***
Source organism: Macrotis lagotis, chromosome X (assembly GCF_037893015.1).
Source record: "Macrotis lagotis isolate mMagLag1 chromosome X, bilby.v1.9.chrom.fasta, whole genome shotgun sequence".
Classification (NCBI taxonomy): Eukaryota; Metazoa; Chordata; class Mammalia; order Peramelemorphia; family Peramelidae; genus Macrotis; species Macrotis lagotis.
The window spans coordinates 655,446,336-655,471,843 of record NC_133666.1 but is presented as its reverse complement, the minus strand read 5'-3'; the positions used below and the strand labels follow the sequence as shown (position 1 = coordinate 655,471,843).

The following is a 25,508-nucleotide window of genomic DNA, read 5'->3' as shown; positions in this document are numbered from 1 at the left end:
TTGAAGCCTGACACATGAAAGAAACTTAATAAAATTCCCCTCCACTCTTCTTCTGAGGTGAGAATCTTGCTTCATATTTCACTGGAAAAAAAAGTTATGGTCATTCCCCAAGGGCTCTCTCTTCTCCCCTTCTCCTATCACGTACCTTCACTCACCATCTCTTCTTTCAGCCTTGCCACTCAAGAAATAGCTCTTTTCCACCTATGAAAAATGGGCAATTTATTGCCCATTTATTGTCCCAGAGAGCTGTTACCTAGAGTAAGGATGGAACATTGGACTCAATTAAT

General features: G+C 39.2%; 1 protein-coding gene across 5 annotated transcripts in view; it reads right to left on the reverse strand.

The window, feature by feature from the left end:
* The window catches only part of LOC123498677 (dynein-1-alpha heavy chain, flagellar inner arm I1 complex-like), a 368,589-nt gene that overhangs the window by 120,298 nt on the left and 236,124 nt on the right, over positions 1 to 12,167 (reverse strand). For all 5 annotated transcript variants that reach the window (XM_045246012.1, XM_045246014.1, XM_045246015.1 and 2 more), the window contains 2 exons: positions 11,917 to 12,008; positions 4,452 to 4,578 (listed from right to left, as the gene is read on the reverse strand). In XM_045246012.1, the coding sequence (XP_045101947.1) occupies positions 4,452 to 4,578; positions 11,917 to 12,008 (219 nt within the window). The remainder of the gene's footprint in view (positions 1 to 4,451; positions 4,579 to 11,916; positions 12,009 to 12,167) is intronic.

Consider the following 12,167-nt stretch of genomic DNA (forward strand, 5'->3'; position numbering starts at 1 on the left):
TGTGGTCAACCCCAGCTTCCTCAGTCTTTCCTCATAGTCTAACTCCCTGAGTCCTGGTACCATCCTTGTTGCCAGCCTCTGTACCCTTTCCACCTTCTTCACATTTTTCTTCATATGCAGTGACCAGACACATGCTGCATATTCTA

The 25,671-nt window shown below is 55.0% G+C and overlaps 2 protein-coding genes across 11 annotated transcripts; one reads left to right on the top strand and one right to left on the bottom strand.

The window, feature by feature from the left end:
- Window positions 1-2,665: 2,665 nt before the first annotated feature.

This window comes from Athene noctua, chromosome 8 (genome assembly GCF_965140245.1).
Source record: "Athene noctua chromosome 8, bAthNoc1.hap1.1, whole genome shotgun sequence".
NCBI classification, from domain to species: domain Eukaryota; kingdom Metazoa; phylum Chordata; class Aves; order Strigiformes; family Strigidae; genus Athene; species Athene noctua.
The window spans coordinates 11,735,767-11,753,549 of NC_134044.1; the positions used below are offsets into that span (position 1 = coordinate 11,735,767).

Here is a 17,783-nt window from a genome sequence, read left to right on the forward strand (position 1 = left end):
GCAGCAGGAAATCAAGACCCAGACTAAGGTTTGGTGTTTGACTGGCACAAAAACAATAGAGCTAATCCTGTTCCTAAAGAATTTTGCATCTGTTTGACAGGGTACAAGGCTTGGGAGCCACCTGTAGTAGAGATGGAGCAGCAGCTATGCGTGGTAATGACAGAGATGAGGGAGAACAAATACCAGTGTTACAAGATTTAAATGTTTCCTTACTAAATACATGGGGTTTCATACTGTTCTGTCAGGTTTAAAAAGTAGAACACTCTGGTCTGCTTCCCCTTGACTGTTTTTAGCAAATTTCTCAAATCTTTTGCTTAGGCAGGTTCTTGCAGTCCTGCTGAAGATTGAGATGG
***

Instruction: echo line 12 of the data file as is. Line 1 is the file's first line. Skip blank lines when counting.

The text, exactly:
The 25,671-nt window shown below is 55.0% G+C and overlaps 2 protein-coding genes across 11 annotated transcripts; one reads left to right on the top strand and one right to left on the bottom strand.